Flinders Island (South Australia)
|Location||Great Australian Bight|
|Area||3,642 ha (9,000 acres)|
|Highest elevation||66 m (217 ft)|
Flinders Island is an island in the Investigator Group off the coast of South Australia. It was named by Matthew Flinders after his younger brother Samuel Flinders, the second lieutenant on HMS Investigator in 1802. It is part of the Investigator Group Important Bird Area. The island has been subject to diamond exploration following the discovery of a wide range of kimberlite indicator minerals there. These minerals include chromite, pyrope, diopside, picroilmenite, forsterite, orthopyroxene, as well as small diamonds.
Little penguin colony
Flinders Island supports a colony of little penguins which in 2006 was believed to be "probably declining", with a population of less than twenty birds. An account of Flinders Island's wildlife published in 1934 stated that penguins could "be seen waddling soldier-like among the rocks and cave entrances that constitute their homes."
European discovery and use
Flinders named the island after Samuel Flinders, the sloop’s second lieutenant and his younger brother on Saturday, 13 February 1802.
A sealing camp was in place on the south-east side of the island by the 1820s. The sealers, their Aboriginal wives and children numbered up to twenty people at one stage. A pastoral survey of the site in 1890 identified ten separate structures associated with the sealing community. Archaeological examination of these structures took place in the 1980s.
Protected area status
Reserves declared by the South Australian government
A strip of land along the north coast of the island extending west from the island’s most northerly headland, Point Malcolm, has the subject of the subject of a heritage agreement since 29 August 1995. The parcel of land which is identified as No. HA1003 is sized at 279 hectares (690 acres).
Citations and references
- Robinson et al, 1996, page 189
- DMH, 1985, chart 38
- Cooper, S.A., 2004. New diamond field discovered in SA. MESA Journal 24, 6-9. Primary Industries & Resources South Australia publication.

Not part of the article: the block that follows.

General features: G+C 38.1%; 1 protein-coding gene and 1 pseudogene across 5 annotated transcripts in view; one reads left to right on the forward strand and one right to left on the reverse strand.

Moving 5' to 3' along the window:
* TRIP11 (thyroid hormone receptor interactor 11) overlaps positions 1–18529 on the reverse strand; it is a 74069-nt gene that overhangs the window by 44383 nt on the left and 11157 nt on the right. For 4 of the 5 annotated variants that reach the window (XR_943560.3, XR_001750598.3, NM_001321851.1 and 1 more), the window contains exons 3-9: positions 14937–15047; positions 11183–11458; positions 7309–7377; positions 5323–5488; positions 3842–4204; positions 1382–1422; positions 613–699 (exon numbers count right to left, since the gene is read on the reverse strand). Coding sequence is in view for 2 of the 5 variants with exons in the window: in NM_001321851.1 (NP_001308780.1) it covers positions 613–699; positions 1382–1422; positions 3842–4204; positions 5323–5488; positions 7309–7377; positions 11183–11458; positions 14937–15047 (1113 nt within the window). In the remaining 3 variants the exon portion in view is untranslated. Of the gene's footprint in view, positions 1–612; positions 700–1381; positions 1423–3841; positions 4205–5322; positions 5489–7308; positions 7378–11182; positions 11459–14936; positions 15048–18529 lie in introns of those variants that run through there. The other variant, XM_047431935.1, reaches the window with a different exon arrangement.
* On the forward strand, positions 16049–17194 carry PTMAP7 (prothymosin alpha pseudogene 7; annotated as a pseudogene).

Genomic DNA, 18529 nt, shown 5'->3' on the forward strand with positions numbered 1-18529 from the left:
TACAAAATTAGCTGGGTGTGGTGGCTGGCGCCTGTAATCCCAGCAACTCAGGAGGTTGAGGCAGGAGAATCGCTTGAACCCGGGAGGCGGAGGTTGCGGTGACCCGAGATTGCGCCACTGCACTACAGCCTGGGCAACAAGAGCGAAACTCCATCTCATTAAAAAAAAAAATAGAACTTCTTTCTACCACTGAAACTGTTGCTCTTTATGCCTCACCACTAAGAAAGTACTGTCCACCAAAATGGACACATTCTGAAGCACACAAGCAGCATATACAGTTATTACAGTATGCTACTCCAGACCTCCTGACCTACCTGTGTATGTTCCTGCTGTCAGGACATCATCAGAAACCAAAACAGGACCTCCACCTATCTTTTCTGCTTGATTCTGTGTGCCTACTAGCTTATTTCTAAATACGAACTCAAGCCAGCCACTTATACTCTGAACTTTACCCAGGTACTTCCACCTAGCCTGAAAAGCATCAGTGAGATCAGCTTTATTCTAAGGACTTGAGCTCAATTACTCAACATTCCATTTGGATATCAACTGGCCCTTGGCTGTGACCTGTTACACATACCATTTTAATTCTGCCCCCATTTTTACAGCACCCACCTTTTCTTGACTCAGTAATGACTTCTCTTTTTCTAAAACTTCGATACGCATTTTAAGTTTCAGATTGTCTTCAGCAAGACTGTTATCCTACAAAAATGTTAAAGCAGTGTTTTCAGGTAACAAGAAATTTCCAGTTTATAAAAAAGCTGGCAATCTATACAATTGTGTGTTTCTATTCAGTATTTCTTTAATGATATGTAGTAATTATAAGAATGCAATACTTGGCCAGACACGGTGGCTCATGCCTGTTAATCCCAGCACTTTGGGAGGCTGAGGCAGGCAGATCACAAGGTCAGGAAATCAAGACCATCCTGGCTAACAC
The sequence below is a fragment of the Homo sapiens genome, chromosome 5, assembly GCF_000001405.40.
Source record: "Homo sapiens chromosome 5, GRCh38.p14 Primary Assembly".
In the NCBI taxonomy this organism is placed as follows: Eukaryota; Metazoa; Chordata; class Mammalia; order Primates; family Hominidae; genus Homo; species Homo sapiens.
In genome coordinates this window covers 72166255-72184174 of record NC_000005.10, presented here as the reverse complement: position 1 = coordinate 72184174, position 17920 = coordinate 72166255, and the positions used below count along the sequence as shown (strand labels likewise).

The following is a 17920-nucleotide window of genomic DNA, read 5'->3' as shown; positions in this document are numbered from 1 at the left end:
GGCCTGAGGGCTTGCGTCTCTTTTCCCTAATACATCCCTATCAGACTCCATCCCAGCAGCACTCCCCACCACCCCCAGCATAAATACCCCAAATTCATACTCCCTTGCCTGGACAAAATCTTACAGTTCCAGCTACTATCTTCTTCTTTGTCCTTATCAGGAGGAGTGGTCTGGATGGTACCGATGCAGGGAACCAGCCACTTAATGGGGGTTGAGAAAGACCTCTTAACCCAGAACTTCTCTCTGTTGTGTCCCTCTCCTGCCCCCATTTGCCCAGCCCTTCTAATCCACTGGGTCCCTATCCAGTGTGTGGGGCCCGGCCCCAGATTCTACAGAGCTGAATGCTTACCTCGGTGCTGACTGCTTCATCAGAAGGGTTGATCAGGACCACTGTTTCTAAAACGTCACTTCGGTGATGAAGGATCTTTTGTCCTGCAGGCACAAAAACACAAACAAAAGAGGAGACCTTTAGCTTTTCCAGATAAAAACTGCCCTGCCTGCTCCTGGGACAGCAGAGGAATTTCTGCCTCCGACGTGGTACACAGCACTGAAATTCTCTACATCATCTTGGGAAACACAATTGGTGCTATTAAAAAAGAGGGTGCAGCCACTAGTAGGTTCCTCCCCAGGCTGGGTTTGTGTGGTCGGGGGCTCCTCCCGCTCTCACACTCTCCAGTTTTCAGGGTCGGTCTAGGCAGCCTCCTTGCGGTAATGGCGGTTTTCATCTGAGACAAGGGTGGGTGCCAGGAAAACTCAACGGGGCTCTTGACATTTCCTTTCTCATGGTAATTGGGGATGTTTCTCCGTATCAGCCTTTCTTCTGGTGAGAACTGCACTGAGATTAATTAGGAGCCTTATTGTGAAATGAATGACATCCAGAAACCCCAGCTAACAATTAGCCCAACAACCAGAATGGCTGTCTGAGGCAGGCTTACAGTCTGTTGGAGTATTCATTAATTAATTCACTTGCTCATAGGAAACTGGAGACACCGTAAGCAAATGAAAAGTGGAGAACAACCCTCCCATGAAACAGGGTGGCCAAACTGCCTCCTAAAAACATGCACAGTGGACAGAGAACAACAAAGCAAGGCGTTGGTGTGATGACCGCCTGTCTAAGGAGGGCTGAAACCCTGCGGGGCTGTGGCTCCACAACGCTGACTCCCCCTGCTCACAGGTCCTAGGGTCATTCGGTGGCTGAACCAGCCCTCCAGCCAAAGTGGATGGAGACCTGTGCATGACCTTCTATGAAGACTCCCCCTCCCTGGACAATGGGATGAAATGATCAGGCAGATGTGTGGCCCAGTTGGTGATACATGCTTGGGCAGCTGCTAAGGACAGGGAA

- Wiebkin, 2011, pages 14 & 39
- "KNOW FLINDERS' ISLAND? WE'LL TELL YOU ABOUT IT". The Wooroora Producer. 1934-07-12. p. 3. Retrieved 2015-11-27.
- Flinders, 1814 (1966), pages 223
- Kostoglou, Parry; McCarthy, Justin (1991). Whaling and sealing sites in South Australia (First ed.). Fremantle, WA: Australian Institute for Maritime Archaeology. pp. 51–6.
- "Flinders Island Whaling & Sealing Site". South Australian Heritage Register. Department of Environment, Water and Natural Resources. Retrieved 13 February 2016.
- DEH, 2006, page 12
- BirdLife International, 2015
- "CAPAD 2012 South Australia Summary (see 'DETAIL' tab)". CAPAD 2012. Australian Government - Department of the Environment. 6 February 2014. Retrieved 6 February 2014.
- South Australia. Department of Marine and Harbors (DMH) (1985), The Waters of South Australia a series of charts, sailing notes and coastal photographs, Dept. of Marine and Harbors, South Australia, ISBN 978-0-7243-7603-2
- Anon (2006). Island Parks of Western Eyre Peninsula Management Plan (PDF). Adelaide: Department for Environment and Heritage (DEH), South Australia. ISBN 1-921238-18-6.
- Robinson, A. C.; Canty, P.; Mooney, T.; Rudduck, P. (1996). "South Australia's offshore islands" (PDF). Australian Heritage Commission. ISBN 978-0-644-35011-2. Retrieved 13 December 2013.
- "Important Bird Areas factsheet: Investigator Islands (sic)". BirdLife International. 2015. Retrieved 2 January 2015.
- Flinders, Matthew (1966) . A Voyage to Terra Australis : undertaken for the purpose of completing the discovery of that vast country, and prosecuted in the years 1801, 1802, and 1803 in His Majesty's ship the Investigator, and subsequently in the armed vessel Porpoise and Cumberland Schooner; with an account of the shipwreck of the Porpoise, arrival of the Cumberland at Mauritius, and imprisonment of the commander during six years and a half in that island (Facsimile ed.). Adelaide; Facsimile reprint of: London : G. and W. Nicol, 1814 ed. In two volumes, with an Atlas (3 volumes): Libraries Board of South Australia. Retrieved 5 January 2014.
- Wiebkin, Annelise (2011), Conservation management priorities for little penguin populations in Gulf St Vincent. Report to Adelaide and Mount Lofty Ranges Natural Resources Management Board SARDI Publication No. F2011/000188-1. SARDI Research Report Series No.588 (PDF), South Australian Research and Development Institute (Aquatic Sciences)
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